President Biden issued a far-reaching executive order, "Protecting Public Health and the Environment and Restoring Science to Tackle the Climate Crisis," declaring that it is the policy of the new administration "to listen to science; to improve public health and protect our environment; to ensure access to clean air and water; to limit exposure to dangerous chemicals and pesticides; to hold polluters accountable, including those who disproportionately harm communities of color and low-income communities; to reduce greenhouse gas emissions; to bolster resilience to the impacts of climate change"; and to "prioritize both environmental justice and the creation of well-paying union jobs necessary to deliver on these goals." The EO, issued almost immediately after the inauguration ceremony, touches on virtually every major environmental issue and will have wide-ranging impacts, both on environmental regulation and permitting, and on infrastructure development.
The EO directs all executive departments and agencies to immediately review all existing regulations, orders, guidance documents, policies, or other agency actions adopted during the Trump administration and to "address [any such] actions that conflict with [the EO's] important national objectives." It is apparent that the Biden administration is poised to freeze or rescind pending, non-final actions that conflict with administration policy, and to revisit already-finalized ones with new rulemakings. In fact, the EO specifically targets several finalized, high-profile regulations for review and potential revision, including rules on vehicle emission standards, methane emission standards, hazardous air pollutants from electric utility units, and energy efficiency standards for buildings and appliances. In addition to pursuing these changes through agency rulemaking authority, the EO also states that the attorney general may use his prosecutorial discretion in the service of the EO's objectives by staying or disposing of any pending litigation that conflicts with its stated policies.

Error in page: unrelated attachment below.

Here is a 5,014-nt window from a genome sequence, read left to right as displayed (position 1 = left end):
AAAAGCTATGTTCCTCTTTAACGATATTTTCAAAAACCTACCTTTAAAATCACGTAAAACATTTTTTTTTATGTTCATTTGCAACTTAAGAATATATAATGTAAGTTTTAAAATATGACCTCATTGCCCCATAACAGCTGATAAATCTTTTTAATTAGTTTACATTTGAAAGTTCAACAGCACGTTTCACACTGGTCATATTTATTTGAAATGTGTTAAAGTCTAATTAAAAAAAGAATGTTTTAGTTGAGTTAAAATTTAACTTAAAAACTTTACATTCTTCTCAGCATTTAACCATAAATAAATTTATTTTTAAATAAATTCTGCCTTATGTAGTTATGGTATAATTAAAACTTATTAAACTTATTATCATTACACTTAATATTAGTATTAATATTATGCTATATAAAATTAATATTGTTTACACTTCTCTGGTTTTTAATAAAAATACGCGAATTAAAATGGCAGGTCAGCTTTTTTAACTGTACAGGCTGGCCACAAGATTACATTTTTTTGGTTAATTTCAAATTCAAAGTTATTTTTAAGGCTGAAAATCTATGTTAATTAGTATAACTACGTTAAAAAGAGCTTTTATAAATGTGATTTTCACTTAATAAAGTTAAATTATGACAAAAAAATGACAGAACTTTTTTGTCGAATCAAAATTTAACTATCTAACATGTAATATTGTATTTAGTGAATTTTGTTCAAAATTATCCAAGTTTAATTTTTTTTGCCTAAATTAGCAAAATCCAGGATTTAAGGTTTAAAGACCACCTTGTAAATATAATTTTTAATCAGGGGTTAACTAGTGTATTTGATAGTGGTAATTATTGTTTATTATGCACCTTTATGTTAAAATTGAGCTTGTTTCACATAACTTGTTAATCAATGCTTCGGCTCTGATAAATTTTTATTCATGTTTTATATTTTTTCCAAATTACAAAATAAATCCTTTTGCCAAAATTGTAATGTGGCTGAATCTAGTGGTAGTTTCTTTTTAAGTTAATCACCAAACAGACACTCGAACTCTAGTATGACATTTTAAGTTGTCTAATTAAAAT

Beyond its broad rulemaking changes that cut across all agencies, the EO also reverses the Trump administration's position on a few narrower, hot-button issues. It places a moratorium on oil and gas leasing in the Arctic National Wildlife Refuge and restores the Obama administration's policy of not allowing drilling in sensitive areas of the Arctic waters and the Bering Sea. Citing climate change concerns, the EO also revokes the presidential permit that President Trump issued for the Keystone XL pipeline.